Back in July of last year, there was a couple of weeks of columns that weren’t published. One of those columns I posted on my own personal blog and it focused on the return of Mark Waid to The Flash. In it, I linked to a rumor Rich Johnston reported in a Lying in the Gutters column from that time which stated that Waid would only be on the Flash for four issues and I wrote about how disappointing that would be.

Well, Rich was wrong. Waid didn’t leave The Flash after four issues. He left after six, seven if you count that All-Flash one-shot. This week marks the last of Waid’s run on the title. Next month features a fill-in by Keith Champagne and then new regular writer Tom Peyer takes over the month after.

The one thing that I wasn’t wrong about was how disappointing it is. I was hoping for a long and successful return by Waid on the title. I feel a little bit cheated that all he gave was a jump start.

Mark Waid (W), Freddie William II (A), DC Comics, $2.99. Ongoing Series.

Cemetary Blues #1:

The Surreal Adventures of Edgar Allan Poowas a weird little graphic novel that came out last year from Image Comics. That tale developed a bit of a cult following, surely due in part to Thomas Boatwright’s unique and macabre artwork. Well, Boatwright is back and he joins writer Ryan Rubio on this new series.

Ridley and Falstaff are monster hunters. Their prey is a sorcerer named Orlok. Their search is interrupted by the town of Hernesburg. You see, they have something evil lurking in their woods and they want our heroes to get rid of it. Problem is, whatever that thing is, it already claimed the life of another monster hunter. Could Orlok be involved in this town’s problems? Could Ridley and Falstaff be this thing’s next victims? And what is in the woods exactly?

Ryan Rubio (W), Thomas Boatwright (A), Image Comics, $2.99. Ongoing Series.

Stranded #1:

The worlds of Science-Fiction and comic books have forever been linked. Many writers from the early days of comics to today got their start writing science-fiction. And a lot of comic writers branched out into the world of Sci-Fi prose. You have to look no further than your local bookstore to see the connection, as graphic novels are nestled comfortably in the science-fiction section.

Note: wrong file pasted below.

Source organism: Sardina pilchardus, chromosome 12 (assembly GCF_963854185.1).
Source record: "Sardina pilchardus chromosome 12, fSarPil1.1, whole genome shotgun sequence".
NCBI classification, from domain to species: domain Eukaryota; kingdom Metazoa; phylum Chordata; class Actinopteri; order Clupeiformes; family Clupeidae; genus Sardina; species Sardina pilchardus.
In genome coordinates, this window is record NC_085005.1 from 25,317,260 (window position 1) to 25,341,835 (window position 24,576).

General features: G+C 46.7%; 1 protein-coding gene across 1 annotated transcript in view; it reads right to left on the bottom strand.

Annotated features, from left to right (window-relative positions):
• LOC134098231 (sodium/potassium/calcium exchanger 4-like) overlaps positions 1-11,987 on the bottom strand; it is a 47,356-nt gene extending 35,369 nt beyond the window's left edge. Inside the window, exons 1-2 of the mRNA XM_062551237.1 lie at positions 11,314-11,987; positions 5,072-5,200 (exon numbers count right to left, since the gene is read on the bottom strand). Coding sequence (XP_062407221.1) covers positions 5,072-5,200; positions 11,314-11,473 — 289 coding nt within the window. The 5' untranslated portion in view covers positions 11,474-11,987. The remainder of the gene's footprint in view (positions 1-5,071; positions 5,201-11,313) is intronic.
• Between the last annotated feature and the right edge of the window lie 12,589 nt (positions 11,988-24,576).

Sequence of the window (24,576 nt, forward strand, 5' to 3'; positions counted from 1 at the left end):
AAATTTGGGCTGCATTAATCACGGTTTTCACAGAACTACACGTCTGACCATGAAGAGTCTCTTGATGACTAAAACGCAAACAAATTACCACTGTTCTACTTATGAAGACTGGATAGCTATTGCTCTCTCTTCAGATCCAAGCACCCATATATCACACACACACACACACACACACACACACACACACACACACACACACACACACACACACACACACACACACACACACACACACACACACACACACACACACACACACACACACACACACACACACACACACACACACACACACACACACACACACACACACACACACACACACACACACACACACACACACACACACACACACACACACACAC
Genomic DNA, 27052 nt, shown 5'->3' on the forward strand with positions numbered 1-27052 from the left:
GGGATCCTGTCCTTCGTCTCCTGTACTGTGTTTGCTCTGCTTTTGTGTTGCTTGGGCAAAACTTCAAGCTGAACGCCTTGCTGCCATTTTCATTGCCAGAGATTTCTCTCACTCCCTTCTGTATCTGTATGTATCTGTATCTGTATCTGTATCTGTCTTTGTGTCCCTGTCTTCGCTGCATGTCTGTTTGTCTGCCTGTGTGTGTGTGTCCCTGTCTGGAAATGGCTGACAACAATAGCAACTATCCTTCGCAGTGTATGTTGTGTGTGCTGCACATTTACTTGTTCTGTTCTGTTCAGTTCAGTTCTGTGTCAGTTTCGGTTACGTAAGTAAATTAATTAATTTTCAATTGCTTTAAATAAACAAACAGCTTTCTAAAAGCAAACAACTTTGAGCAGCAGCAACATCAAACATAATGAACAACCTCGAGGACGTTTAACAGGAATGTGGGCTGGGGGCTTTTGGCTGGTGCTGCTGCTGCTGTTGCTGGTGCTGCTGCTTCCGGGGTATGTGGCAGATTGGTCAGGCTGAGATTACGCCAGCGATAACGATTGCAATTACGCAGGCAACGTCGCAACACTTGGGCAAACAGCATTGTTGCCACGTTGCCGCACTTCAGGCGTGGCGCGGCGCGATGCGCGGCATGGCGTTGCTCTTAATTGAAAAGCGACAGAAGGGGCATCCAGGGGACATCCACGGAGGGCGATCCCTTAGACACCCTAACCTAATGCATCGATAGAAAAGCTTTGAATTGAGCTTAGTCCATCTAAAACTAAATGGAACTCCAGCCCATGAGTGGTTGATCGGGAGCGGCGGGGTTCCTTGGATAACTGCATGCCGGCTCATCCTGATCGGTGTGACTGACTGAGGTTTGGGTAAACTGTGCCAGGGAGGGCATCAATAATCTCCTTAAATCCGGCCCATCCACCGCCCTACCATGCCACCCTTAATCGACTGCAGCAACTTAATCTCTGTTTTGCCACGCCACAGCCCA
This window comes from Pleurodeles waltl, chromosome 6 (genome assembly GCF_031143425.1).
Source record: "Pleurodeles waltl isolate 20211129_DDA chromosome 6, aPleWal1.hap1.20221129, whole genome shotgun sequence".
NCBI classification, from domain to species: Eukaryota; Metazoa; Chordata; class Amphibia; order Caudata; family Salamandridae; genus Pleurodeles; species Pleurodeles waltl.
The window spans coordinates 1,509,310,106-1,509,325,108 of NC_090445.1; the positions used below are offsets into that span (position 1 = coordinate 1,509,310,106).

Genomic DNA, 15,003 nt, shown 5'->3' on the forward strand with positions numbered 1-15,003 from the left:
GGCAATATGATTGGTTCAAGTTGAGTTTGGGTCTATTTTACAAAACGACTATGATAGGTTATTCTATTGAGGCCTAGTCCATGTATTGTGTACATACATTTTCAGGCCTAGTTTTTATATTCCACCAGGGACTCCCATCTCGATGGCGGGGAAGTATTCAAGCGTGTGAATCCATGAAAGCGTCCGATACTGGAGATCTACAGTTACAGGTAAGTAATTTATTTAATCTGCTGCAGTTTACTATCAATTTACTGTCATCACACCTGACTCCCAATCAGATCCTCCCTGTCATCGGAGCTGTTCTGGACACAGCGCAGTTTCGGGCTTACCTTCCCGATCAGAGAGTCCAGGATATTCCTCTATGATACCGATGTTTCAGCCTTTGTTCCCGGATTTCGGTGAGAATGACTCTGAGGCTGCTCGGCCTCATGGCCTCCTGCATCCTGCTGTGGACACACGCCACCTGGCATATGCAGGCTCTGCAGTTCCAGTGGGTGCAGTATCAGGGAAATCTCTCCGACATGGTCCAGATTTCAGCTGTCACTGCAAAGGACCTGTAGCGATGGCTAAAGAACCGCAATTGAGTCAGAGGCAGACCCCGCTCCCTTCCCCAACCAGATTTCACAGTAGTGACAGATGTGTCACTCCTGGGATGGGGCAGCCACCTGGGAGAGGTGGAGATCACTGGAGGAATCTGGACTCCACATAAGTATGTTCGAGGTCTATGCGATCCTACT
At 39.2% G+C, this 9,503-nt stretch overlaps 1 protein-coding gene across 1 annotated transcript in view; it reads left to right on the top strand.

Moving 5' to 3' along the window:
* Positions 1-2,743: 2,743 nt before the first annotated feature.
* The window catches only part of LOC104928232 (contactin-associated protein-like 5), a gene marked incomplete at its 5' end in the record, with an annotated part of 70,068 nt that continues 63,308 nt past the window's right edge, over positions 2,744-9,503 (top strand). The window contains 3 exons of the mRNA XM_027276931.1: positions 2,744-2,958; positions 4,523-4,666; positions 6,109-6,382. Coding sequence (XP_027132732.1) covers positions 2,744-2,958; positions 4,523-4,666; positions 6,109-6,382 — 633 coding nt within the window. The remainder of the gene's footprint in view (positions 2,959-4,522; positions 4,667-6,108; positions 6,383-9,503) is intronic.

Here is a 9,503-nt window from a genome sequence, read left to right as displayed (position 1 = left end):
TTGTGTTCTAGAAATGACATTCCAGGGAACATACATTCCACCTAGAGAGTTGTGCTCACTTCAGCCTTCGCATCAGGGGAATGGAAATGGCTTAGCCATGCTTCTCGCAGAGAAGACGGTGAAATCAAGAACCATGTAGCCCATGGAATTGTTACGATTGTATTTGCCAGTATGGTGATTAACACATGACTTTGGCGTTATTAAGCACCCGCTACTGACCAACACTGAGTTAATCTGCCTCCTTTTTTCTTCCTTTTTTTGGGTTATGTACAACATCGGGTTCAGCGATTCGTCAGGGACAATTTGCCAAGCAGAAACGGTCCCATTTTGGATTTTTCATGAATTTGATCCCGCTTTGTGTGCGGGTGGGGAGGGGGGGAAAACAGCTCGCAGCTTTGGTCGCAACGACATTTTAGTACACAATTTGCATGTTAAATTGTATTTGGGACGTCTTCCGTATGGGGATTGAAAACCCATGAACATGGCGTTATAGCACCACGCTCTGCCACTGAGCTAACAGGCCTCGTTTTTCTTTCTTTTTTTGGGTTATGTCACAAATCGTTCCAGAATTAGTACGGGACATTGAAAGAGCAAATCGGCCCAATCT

This symbiotic relationship gets taken to another level this week as cable network, The Sci-Fi Channel’s partnership with Virgin Comics begins with this title. The series focuses on five people who realize that their whole existence was a lie. They thought they were human but in reality they were visitors from outer space. Now, a powerful threat has set about to exterminate them all. Their only hope for survival is to realize what they really are and unlock their long forgotten potential.  

  Mike Carey (W), Virgin Studios (A), Virgin Comics, $2.99. Ongoing Series.

Robin #170:

Chuck Dixon has a reputation as being a manly man’s writer. He writes the hard-as-nails, hyperviolent, testosterone filled stories that action fans love. But he also acted as the nursemaid for the series starring one of comicdom’s most famous kid sidekicks, Robin.

Dixon wrote the three trial miniseries for Robin in the early 1990’s. This led to an ongoing series, which Dixon wrote the first 100 issues of. Now, he’s back on the title he helped create and he might not be coming back alone. Rumors abound that his first arc will return the fan-favorite, recently deceased Stephanie Brown (a.k.a. Spoiler) back to life. Will it happen? And if it does, how will it be explained? Long time Robin fans probably can’t wait to find out!

Chuck Dixon (W), Chris Batista (A), DC Comics, $2.99. Ongoing Series.

Wolverine Origins #21:

Deadpool has to be one of the most popular characters Rob Liefeld ever had a hand in creating. However, Liefeld only was involved in a handful of Deadpool’s appearances before he left Marvel to start Image. The character’s popularity grew through the efforts of Fabian Nicieza, Joe Kelly and Gail Simone.

The events in the X-Men titles were responsible for the cancellation of Deadpool’s last series, Cable & Deadpool. So, it’s back to the world of guest appearances for Wade Wilson. This week, he’s visiting Wolverine. Both were part of the Weapon X program, and I’m sure this issue will reveal some secrets. And it will tide over Deadpool fans until his next series hits the shelves, whenever that might be.

Daniel Way(W), Steve Dillon (A), Marvel Comics, $2.99, Ongoing Series.

###

William Gatevackes is a professional writer living in Mamaroneck, NY with his wife Jennifer. He also writes periodic comic reviews for PopMatters, is a weekly contributor to Film Buff Online and writes title descriptions for Human Computing’s Comicbase collection management software. Links to his writing can be found at his website, www.williamgatevackes.com.